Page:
After spending six years in Chelsea, the Independent Art Fair has found a new home in Tribeca, in the incredibly sleek Spring Studios, usually host to fashion-related events. Spread across four floors, with rooms featuring floor-to-ceiling windows, the new exhibition space is airy and flooded with natural light. This year’s edition of the fair, which was founded by gallerists Elizabeth Dee and Darren Flook, features over 40 exhibitors, and it’s tough for a lot of their artworks not to look radiant in this setting. Marina Adams’s vibrant, two-toned, gouache paintings of simple but slinky shapes at Karma’s booth, for instance, make for an eye-popping, wall-covering series under a huge skylight; they serve as a cheerful welcome to the seventh-floor mezzanine. Venus (formerly known as Venus Over Manhattan), one of the exhibitors with the good fortune to snag a window-facing space, has dedicated its booth to the provocative works of Peter Saul, whose neon palette looks extra electric. Paintings tend to dominate at the fair — although those hungry for sculpture should head to White Columns’s booth for a superb showing of Bruce M. Sherman’s delightfully absurd humanoid ceramics. (If you’d prefer #artselfies, check out Robert Barry’s mirrored, word-covered works at Parra & Romero’s booth; they’ll make for easy social media likes).
Saul has one painting on view here that’s never been shown publicly before— the largest one, which hangs on its own wall. Featuring a berry-colored mansion in a rainbow-layered landscape, it shows a woman driving away in a canary yellow car as a man hangs back in the garage. It’s a typical view of suburban life that seems strangely off, drawing you in to survey the scene. I was reminded of this weird domestic dynamic just a few booths away, at Delmes & Zander, albeit in an extremely different work. Perhaps the oldest pieces at the fair, the series consists of three photographs from the 1870s. Proving just how bizarre some Victorians were, the black-and-white pictures show what seems to be a husband wielding a knife, while his wife appears calmly decapitated in various frames. It’s a great example of trick photography that stands out at the fair for its age, made long before we were able to manipulate reality with the fast and simple clicks of a mouse.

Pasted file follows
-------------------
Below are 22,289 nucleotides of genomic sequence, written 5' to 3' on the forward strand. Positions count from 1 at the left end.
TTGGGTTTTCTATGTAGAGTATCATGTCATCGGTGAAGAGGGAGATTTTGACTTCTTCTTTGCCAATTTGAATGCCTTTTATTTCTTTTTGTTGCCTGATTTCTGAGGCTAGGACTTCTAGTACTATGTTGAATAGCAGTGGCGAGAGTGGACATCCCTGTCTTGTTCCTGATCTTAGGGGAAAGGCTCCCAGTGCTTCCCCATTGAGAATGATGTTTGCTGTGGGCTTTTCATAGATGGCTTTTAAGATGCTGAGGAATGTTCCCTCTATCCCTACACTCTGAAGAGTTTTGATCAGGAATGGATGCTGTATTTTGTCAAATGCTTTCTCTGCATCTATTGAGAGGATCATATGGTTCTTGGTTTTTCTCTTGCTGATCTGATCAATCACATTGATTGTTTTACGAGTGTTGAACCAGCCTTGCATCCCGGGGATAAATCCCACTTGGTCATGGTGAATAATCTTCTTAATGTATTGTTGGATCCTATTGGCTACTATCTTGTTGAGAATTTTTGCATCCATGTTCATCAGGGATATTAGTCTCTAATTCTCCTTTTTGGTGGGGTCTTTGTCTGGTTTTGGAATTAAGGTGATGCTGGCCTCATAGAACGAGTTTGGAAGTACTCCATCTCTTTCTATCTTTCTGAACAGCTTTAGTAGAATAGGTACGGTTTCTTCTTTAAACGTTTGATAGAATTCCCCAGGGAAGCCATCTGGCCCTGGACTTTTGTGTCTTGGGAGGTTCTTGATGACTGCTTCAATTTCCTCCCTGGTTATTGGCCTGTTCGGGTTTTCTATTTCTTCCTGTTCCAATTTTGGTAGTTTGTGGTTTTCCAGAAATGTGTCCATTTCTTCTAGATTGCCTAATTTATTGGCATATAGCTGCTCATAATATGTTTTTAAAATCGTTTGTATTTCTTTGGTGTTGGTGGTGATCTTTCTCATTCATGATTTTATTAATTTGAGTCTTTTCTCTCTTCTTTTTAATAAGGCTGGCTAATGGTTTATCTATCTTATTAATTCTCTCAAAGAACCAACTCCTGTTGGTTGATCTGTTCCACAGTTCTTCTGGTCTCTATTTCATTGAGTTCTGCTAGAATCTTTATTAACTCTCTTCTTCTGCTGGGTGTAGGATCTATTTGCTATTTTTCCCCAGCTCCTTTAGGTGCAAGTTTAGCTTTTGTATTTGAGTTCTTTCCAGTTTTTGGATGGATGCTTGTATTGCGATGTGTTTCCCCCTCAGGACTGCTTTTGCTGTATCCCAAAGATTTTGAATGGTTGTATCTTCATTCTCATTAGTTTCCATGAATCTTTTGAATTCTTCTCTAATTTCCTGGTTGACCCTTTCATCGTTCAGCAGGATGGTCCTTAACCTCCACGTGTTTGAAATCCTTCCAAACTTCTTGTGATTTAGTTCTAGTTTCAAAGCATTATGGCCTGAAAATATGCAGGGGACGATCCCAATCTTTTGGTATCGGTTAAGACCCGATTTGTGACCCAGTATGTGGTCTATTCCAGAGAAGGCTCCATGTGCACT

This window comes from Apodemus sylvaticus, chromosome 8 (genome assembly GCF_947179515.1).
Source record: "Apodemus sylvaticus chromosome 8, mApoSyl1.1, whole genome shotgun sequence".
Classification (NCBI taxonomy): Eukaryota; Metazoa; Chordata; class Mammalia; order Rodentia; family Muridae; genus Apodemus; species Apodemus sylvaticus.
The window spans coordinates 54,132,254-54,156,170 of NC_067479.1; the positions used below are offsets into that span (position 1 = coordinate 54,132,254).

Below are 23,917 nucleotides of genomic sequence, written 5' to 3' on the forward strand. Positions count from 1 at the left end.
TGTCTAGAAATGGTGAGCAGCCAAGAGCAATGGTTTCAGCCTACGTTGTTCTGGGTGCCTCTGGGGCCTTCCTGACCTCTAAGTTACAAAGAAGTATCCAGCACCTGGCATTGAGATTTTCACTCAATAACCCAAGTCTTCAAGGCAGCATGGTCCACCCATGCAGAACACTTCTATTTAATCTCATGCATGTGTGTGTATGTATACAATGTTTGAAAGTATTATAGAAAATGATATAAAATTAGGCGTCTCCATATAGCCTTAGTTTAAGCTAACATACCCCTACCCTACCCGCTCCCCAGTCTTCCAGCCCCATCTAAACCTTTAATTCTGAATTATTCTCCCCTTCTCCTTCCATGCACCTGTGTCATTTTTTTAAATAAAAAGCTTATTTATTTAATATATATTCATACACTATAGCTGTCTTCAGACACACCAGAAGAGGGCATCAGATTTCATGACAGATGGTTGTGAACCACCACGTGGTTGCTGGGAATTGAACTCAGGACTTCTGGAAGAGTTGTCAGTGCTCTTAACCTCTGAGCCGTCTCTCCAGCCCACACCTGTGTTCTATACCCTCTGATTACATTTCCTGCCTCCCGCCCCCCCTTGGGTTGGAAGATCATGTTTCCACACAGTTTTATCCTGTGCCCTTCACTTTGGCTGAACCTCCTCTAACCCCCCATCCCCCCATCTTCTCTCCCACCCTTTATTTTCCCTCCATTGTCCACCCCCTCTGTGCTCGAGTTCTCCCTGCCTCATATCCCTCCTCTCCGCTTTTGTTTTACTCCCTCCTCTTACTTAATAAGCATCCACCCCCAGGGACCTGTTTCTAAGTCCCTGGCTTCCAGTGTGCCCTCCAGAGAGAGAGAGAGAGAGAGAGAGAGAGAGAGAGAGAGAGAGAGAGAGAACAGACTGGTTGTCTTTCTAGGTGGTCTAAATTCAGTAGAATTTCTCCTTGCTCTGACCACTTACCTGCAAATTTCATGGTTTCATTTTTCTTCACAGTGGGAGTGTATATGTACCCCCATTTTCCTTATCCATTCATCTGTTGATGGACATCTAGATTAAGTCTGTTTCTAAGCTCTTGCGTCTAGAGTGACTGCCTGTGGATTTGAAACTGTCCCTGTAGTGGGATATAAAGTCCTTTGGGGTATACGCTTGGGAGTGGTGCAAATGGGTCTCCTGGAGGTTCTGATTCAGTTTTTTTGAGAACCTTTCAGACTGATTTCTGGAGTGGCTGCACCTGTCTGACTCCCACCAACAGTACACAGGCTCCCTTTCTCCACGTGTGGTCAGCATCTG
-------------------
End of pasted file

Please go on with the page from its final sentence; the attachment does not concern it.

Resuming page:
Quite a number of works at the Independent transport you to the domestic sphere or contemplate personal ideas of home. At Martos Gallery’s booth, two paintings by Alex Chaves show household scenes of, respectively, a plant and a woman; they mesmerize with rhythm and color, and hang against site-specific wallpaper by Michel Auder that makes the wall feel like part of the intimate space. Printed on fabric in muted tones, Auder’s creation forms a retro, geometric pattern from afar; up close, however, it reveals itself as a collage of photo strips — carefully arranged by hand, rephotographed, and then digitally manipulated, representing a seemingly infinite ode to a friendship.